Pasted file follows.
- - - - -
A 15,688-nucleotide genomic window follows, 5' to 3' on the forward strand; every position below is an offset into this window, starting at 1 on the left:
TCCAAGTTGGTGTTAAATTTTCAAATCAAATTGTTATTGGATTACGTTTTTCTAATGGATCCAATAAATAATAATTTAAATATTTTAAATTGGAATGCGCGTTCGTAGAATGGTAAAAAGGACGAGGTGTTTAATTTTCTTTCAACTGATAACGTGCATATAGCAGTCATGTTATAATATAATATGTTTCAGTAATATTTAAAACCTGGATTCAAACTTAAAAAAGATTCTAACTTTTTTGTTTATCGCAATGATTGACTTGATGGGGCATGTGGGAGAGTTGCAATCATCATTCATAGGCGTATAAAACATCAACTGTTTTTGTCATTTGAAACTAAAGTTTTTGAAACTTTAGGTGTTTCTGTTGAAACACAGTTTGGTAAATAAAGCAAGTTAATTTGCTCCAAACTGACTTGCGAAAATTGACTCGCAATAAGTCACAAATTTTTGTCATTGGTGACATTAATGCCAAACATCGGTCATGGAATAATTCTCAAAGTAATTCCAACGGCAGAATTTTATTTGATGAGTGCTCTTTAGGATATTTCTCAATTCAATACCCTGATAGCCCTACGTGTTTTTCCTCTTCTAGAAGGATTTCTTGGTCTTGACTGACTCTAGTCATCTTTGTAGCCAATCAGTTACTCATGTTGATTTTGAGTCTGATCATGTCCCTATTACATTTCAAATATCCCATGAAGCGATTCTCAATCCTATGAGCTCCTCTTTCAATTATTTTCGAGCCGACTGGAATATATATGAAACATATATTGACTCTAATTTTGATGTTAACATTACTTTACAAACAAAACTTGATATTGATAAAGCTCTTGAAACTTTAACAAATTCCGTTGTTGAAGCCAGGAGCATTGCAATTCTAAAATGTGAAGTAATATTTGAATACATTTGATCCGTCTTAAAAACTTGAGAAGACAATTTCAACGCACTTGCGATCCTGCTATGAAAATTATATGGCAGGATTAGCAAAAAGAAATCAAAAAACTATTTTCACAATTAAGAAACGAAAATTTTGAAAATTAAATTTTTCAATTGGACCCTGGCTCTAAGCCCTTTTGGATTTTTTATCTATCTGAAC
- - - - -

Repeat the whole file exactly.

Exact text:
A 15,688-nucleotide genomic window follows, 5' to 3' on the forward strand; every position below is an offset into this window, starting at 1 on the left:
TCCAAGTTGGTGTTAAATTTTCAAATCAAATTGTTATTGGATTACGTTTTTCTAATGGATCCAATAAATAATAATTTAAATATTTTAAATTGGAATGCGCGTTCGTAGAATGGTAAAAAGGACGAGGTGTTTAATTTTCTTTCAACTGATAACGTGCATATAGCAGTCATGTTATAATATAATATGTTTCAGTAATATTTAAAACCTGGATTCAAACTTAAAAAAGATTCTAACTTTTTTGTTTATCGCAATGATTGACTTGATGGGGCATGTGGGAGAGTTGCAATCATCATTCATAGGCGTATAAAACATCAACTGTTTTTGTCATTTGAAACTAAAGTTTTTGAAACTTTAGGTGTTTCTGTTGAAACACAGTTTGGTAAATAAAGCAAGTTAATTTGCTCCAAACTGACTTGCGAAAATTGACTCGCAATAAGTCACAAATTTTTGTCATTGGTGACATTAATGCCAAACATCGGTCATGGAATAATTCTCAAAGTAATTCCAACGGCAGAATTTTATTTGATGAGTGCTCTTTAGGATATTTCTCAATTCAATACCCTGATAGCCCTACGTGTTTTTCCTCTTCTAGAAGGATTTCTTGGTCTTGACTGACTCTAGTCATCTTTGTAGCCAATCAGTTACTCATGTTGATTTTGAGTCTGATCATGTCCCTATTACATTTCAAATATCCCATGAAGCGATTCTCAATCCTATGAGCTCCTCTTTCAATTATTTTCGAGCCGACTGGAATATATATGAAACATATATTGACTCTAATTTTGATGTTAACATTACTTTACAAACAAAACTTGATATTGATAAAGCTCTTGAAACTTTAACAAATTCCGTTGTTGAAGCCAGGAGCATTGCAATTCTAAAATGTGAAGTAATATTTGAATACATTTGATCCGTCTTAAAAACTTGAGAAGACAATTTCAACGCACTTGCGATCCTGCTATGAAAATTATATGGCAGGATTAGCAAAAAGAAATCAAAAAACTATTTTCACAATTAAGAAACGAAAATTTTGAAAATTAAATTTTTCAATTGGACCCTGGCTCTAAGCCCTTTTGGATTTTTTATCTATCTGAAC